But the surge came sooner than we thought with reports that hackers were corralling groups of these devices into a huge web from which spamming campaigns and malicious attacks were launched.
In one incident during October, crooks brought one large part of the Internet to its knees by using this web of compromised devices to overwhelm it with work (an attack known as a Distributed Denial of Service or DDoS).
8. (8) Advance fees. Using online classified advertising sites, spamming campaigns, telesales and even snail mail, scammers continue to target victims by sending them big checks and then asking for part of the money to be wired to a third party -- before the original check turns out to be a dud.
Advance fees also include offers of services, like job finding or help with loans, in return for an upfront fee. The jobs and the loans rarely materialize.
9. (9) Social media scams. There are now more social networks than ever, not just Facebook, Twitter and Pinterest, but scores more that target individual age and social groups.
Many of the scams are used for identity theft but there's also a flourishing crooked business in tricking people into sharing "likes" on the promise of a reward, when the real intention is to build up an army of followers that can be sold for marketing purposes.
10. (7) Investment scams. A couple of multi-million-dollar frauds during 2016 keeps this in our charts, but there's also been a steady rise in scams that focus on the latest new-age investment "opportunities" (like rare metals, a carbon-based material known as graphene, and even cannabis farming and pharmaceutical production).
Top Scam Predictions for 2017
Now here's our forecast, in Top 10 order, with the actual 2016 outturn in parentheses.
1. (1) Phishing and ID theft. Despite the best efforts of security software providers, data breaches, bogus tech support scams and many other tricks designed to snare unsuspecting home users will keep this firmly at the top of our list.
2. (2) Imposter scams. We don't see any sign either of a reduction in imposter scams. Expect to see a big surge around tax filing times, while scammers will undoubtedly come up with a whole batch of new ideas designed to get unsuspecting victims to hand over their money.
3. (3) Malware. The explosive growth of Internet usage and user failure to keep security software updated will see further growth in the downloading of malware onto both individual and corporate PC systems.
Experts say more than 300 million new and different pieces of malware are being produced every year.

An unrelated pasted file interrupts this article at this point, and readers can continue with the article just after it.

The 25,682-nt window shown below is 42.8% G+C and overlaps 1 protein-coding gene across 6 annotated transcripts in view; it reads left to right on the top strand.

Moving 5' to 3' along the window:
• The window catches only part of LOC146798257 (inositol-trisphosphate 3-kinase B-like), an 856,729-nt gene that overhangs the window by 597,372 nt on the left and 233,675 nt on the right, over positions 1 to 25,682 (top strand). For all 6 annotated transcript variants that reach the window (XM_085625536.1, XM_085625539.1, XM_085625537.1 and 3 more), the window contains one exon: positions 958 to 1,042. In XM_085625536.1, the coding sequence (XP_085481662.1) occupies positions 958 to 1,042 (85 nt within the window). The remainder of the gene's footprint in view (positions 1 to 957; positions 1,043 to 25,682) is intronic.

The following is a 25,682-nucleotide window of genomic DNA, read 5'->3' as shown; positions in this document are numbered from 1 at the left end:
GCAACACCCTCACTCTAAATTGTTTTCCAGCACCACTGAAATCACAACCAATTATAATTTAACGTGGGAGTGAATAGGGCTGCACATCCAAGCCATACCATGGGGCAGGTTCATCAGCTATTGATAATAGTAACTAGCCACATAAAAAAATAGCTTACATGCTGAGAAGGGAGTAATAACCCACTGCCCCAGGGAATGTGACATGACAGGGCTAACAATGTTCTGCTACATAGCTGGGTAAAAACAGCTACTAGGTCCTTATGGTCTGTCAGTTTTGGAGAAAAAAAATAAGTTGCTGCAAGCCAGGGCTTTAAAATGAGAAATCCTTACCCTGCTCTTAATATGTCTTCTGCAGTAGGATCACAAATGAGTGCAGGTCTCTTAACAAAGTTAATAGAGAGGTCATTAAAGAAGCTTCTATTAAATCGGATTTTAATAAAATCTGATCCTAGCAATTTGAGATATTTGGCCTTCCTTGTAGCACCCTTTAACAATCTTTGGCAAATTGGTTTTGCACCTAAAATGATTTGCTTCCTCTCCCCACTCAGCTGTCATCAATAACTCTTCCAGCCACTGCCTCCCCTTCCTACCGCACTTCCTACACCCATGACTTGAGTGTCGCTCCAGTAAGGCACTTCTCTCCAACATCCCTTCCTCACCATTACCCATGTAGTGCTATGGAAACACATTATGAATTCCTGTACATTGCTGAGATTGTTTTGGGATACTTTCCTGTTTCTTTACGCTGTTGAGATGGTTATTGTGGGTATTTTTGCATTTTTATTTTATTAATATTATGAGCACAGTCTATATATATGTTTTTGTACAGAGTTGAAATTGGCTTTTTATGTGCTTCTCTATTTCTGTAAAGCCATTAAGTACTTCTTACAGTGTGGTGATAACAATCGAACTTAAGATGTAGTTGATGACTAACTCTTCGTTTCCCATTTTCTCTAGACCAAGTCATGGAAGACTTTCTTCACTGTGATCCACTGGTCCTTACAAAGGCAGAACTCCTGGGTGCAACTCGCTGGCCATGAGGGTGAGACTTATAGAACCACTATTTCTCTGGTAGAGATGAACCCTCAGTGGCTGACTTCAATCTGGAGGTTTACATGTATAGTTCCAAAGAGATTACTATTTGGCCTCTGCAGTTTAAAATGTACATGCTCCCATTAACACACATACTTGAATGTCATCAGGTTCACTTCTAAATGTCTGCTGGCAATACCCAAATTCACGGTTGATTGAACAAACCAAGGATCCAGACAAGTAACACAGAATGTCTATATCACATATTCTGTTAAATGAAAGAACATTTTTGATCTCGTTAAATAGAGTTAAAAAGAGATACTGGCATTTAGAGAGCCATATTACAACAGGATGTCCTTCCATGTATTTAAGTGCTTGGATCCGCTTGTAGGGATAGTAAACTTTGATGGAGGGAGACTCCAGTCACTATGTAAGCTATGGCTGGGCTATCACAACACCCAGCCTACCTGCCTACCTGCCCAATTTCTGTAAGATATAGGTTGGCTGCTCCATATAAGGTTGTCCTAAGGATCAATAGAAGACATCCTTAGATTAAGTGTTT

4. (7) Internet of Things. We'll be using more and more connected devices in our homes in 2017 but, as we previously pointed out, manufacturers don't always treat security as seriously as they should.
The result? More home devices will become infected and used for various types of theft and spying.
5. (4) Bogus online sites, robocalls and telesales. As we mentioned in our 2016 review above, the use of ultra-smart computer programs that can mimic real human conversation is spreading.
This will enable scammers to step up the number of illegal -- and convincing -- calls they make.
6. (6) Dating scams. An estimated 40 million Americans use online dating sites, and scammers are everywhere, trying to trick victims with fake photos and sob stories.
A lot of these new scams are coming out of Nigeria, replacing the old and well-used "help me get my fortune" and "secret inheritance" types of scams most people are now aware of.
7. (9) Social media scams. This is another area where we expect to see crooks become more inventive in 2017. Social media sites are now used by virtually everyone who has a computer or smartphone.
Towards the end of 2016, we saw a return of the "secret sister" pyramid scam, in which victims are encouraged to buy and send a gift to someone on the promise that they will receive 10 in return (which they don't). Expect to see more of this type of trick.
8. (8) Advance fees. There are just too many ways scammers can trick people into untraceably wiring them money. Plus, as we've previously reported, scammers have now upped the pace of their crooked tricks by demanding payment by gift cards or reloadable debit cards.
9. (6) Lottery and sweepstakes scams. Anti-fraud teams in the United States, Canada and Jamaica (where many lottery scams originate) are keeping up the pressure on scammers, while widespread publicity is helping to get the message out to the public.
It will still be a major crime though.
10. (10) Investment Scams. This one will never go away as long as people have money to invest and cling to the belief that you can make easy money big-time!
That's enough crystal ball gazing for now. As the movement in our Top Scams chart shows, there's always a degree of uncertainty about the tricks that crooks are lining up for us.
The only thing we can be sure of is that they have us in their sights -- so take care!
That's it for today -- we hope you enjoy your week!